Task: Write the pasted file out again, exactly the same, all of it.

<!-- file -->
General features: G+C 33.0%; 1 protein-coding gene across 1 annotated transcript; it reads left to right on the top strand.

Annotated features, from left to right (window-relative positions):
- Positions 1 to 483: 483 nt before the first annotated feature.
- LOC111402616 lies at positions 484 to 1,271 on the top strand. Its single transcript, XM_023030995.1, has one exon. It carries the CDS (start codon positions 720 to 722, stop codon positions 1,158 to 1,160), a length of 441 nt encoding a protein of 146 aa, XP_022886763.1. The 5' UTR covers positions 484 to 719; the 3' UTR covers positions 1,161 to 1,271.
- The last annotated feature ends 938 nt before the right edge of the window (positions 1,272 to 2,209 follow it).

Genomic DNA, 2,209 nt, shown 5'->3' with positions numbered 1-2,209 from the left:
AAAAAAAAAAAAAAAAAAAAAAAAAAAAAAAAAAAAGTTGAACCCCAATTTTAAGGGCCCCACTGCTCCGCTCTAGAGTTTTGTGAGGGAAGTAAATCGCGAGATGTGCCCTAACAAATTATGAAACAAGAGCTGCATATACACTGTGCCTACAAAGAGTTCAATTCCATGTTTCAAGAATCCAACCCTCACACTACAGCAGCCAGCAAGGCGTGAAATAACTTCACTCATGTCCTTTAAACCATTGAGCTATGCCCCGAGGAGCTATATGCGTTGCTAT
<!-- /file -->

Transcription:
General features: G+C 33.0%; 1 protein-coding gene across 1 annotated transcript; it reads left to right on the top strand.

Annotated features, from left to right (window-relative positions):
- Positions 1 to 483: 483 nt before the first annotated feature.
- LOC111402616 lies at positions 484 to 1,271 on the top strand. Its single transcript, XM_023030995.1, has one exon. It carries the CDS (start codon positions 720 to 722, stop codon positions 1,158 to 1,160), a length of 441 nt encoding a protein of 146 aa, XP_022886763.1. The 5' UTR covers positions 484 to 719; the 3' UTR covers positions 1,161 to 1,271.
- The last annotated feature ends 938 nt before the right edge of the window (positions 1,272 to 2,209 follow it).

Genomic DNA, 2,209 nt, shown 5'->3' with positions numbered 1-2,209 from the left:
AAAAAAAAAAAAAAAAAAAAAAAAAAAAAAAAAAAAGTTGAACCCCAATTTTAAGGGCCCCACTGCTCCGCTCTAGAGTTTTGTGAGGGAAGTAAATCGCGAGATGTGCCCTAACAAATTATGAAACAAGAGCTGCATATACACTGTGCCTACAAAGAGTTCAATTCCATGTTTCAAGAATCCAACCCTCACACTACAGCAGCCAGCAAGGCGTGAAATAACTTCACTCATGTCCTTTAAACCATTGAGCTATGCCCCGAGGAGCTATATGCGTTGCTAT